Interfaith Neighbors identified the NCAT replication model to meet the needs of the West Side community They also identified the lots in the corner of Springwood Avenue and Memorial Drive We were tasked to determine the feasibility of building an arts and technology center on these lots
Asbury Park has a rich history of music and in recent years has seen a revival of music and the arts The city has established it’s identity as a place of music and arts - regular concerts, plays, festivals and other public events are attended by residents and people from outside the city The waterfront redevelopment that began in 2006 with the acquisition of the waterfront by private developer Madison Marquette, spilled over into some parts of the downtown area along Cookman Avenue The city attracts people to their waterfront, then they seek out the restaurants, coffee shops and stores in the downtown area. People will travel from one part of the city to another looking for destination places
Interfaith has extensive experience and is efficient with it’s resources as a developer It’s affordable housing program has helped improve the constructed environment of the West Side with it’s homes It’s other programs are equally successful It’s rental assistance program has helped *blank* families in the past *blank* years It’s meals on wheels program has served *blank* people, delivering about *blank* meals a week The NJ Youth Corp was taken on by the organization after the state of New Jersey *blank blank* In addition to their commitment to the neighborhood’s revitalization led them to the Interfaith Neighbors West Side Asbury Park Neighborhood Plan, a plan approved and funded through Neighborhood Revitalization Tax Credits Even with their diverse programming, Interfaith has maintained good financial health along the years Because of this, Interfaith as an organization, financial health and experience in community development, make them the ideal entity to begin revitalization efforts along Springwood Avenue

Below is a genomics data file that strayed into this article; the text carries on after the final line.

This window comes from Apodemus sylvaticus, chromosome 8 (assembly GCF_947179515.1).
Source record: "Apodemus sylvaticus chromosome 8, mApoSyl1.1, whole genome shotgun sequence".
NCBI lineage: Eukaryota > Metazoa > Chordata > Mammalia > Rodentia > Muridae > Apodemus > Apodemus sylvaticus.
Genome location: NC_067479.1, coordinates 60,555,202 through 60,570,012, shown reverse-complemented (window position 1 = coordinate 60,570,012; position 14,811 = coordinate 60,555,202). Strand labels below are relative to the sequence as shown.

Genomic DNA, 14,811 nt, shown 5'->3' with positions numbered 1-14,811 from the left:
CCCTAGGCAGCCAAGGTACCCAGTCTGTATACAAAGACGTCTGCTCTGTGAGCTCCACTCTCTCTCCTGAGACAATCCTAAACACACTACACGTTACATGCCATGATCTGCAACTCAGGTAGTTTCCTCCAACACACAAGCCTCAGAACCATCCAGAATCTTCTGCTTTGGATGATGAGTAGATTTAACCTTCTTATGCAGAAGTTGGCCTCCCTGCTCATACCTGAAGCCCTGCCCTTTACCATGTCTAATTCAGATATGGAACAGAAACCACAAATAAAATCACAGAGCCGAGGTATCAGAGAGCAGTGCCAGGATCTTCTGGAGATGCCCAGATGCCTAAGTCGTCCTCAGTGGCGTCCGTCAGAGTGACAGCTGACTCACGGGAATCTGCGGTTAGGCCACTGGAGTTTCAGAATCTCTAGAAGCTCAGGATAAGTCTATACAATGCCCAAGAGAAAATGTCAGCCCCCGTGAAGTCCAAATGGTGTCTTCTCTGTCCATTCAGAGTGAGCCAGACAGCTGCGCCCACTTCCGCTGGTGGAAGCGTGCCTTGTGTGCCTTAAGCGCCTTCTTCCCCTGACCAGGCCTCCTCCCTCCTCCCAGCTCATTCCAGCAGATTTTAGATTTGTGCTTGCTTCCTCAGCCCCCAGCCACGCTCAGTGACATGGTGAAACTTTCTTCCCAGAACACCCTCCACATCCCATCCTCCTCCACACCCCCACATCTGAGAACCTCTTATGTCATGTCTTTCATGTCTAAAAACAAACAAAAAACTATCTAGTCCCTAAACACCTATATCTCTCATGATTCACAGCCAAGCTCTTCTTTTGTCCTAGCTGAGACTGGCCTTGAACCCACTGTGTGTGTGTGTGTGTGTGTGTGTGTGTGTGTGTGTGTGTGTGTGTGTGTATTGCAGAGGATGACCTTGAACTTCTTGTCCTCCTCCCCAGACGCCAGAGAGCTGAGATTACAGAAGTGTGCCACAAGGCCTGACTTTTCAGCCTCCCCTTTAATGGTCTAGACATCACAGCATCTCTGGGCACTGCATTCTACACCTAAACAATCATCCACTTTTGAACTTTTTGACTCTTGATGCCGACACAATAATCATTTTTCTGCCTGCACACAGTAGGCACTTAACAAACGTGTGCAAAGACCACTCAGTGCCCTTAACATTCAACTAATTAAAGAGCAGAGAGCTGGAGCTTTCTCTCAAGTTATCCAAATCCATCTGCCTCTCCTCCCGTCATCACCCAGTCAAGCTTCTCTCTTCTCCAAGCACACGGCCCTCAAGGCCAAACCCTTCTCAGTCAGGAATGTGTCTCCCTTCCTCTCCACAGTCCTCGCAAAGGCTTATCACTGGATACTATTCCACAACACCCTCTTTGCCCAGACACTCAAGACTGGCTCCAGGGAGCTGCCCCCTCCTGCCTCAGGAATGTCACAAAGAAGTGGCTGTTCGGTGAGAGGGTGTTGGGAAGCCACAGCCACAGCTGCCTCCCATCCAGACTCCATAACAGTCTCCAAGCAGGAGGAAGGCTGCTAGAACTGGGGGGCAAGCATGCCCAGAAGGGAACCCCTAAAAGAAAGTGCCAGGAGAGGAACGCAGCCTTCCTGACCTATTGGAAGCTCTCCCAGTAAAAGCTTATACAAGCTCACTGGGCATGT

Interfaith Neighbors has identified the importance of destination places and has chosen lots 1-6 of block 80 of the Gateway Zone as demarcated in the Amended Springwood Avenue Redevelopment Plan. It is important to note that the city has only secured rights to lots 2-5, which are the smaller lots. The Asbury Park Housing Authority owns the larger lots 1 & 6 An arts and technology center in this particular lot serves several objectives: It provides much needed services to the West Side community It incorporates the city’s current economic development strategy of music and arts into the programming* and it creates a destination area for people that use the amenities in the East Side It serves a catalyst for development along Springwood Avenue